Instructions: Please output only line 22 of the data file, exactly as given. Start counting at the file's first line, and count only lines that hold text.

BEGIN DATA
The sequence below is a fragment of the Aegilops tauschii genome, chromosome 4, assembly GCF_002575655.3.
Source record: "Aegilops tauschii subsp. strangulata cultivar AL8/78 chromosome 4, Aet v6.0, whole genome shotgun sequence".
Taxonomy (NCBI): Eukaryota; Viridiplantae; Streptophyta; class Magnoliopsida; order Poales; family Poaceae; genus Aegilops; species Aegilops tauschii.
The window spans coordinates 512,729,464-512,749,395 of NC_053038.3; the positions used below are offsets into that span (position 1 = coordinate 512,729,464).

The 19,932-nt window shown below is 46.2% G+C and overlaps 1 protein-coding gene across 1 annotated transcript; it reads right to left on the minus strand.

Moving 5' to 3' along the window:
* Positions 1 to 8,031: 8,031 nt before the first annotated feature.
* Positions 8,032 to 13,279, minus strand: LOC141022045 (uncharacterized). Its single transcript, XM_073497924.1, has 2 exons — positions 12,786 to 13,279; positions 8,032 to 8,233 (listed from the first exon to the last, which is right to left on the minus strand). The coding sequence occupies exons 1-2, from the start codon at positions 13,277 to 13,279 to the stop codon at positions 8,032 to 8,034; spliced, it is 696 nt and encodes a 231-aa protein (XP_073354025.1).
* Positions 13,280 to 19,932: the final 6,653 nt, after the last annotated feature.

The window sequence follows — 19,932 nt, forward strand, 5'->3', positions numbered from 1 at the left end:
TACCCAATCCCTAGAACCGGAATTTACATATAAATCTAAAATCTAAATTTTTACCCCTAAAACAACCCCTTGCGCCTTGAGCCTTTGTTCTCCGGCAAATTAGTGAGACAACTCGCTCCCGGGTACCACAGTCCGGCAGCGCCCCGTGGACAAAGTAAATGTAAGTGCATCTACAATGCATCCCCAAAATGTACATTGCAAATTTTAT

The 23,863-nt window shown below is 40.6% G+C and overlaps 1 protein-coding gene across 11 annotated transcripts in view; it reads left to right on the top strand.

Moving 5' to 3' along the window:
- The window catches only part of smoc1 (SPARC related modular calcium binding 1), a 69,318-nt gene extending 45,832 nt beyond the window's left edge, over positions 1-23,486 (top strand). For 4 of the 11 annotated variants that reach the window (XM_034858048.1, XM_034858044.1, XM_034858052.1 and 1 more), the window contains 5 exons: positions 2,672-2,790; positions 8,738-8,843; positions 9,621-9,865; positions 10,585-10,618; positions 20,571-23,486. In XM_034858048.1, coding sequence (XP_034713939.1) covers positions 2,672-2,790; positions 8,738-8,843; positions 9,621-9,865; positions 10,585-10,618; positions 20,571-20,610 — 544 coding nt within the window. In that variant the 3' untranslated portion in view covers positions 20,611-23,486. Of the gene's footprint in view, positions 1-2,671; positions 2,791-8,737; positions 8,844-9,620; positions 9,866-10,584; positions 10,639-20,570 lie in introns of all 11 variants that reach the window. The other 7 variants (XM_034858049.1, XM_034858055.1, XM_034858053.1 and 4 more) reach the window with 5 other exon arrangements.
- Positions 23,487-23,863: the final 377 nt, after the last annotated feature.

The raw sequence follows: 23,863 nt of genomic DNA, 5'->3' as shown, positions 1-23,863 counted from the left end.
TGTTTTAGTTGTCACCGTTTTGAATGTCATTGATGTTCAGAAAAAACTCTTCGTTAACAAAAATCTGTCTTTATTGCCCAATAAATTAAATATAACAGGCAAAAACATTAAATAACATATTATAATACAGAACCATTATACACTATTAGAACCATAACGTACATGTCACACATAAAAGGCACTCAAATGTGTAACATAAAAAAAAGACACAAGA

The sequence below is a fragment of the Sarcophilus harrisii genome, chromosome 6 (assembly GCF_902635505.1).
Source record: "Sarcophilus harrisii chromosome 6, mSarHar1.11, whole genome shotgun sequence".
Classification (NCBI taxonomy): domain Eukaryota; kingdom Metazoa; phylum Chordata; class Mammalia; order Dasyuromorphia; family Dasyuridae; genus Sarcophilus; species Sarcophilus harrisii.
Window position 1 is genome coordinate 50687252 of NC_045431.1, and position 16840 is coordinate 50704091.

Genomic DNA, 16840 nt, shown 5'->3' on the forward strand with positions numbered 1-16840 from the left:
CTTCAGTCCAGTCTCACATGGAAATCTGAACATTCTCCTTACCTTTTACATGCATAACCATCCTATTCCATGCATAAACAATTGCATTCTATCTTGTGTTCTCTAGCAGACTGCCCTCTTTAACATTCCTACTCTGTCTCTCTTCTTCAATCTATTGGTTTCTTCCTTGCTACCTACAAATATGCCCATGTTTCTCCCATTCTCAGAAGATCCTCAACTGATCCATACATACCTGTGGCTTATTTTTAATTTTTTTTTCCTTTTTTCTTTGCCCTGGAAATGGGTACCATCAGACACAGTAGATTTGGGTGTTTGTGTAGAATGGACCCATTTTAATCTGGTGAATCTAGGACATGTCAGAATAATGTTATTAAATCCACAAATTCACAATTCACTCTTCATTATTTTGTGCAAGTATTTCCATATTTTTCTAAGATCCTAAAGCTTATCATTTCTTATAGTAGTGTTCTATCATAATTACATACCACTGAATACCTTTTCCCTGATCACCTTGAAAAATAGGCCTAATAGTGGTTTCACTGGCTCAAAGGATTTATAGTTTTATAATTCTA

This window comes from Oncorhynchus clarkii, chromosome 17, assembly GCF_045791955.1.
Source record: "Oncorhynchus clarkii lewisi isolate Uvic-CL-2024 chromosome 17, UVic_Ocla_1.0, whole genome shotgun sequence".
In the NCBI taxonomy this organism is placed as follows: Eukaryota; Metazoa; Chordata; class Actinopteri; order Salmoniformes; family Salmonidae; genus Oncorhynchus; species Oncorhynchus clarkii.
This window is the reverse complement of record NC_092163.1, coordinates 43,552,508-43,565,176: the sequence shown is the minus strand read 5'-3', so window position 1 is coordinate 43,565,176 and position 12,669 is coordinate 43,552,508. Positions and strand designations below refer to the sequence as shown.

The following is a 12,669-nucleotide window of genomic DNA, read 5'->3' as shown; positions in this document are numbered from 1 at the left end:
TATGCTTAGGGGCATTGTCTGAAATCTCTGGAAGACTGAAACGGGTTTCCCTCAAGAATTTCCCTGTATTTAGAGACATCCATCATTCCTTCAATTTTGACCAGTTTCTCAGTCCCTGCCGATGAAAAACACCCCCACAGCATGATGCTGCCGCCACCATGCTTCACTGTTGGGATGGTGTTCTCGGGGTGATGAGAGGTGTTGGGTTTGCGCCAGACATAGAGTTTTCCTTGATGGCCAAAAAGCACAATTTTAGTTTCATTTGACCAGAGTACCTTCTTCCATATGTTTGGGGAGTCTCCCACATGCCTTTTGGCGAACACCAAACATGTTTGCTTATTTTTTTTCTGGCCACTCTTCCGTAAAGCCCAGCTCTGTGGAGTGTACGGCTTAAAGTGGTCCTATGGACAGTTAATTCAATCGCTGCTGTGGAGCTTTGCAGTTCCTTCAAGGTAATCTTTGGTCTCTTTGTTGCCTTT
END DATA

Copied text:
Genomic DNA, 16840 nt, shown 5'->3' on the forward strand with positions numbered 1-16840 from the left: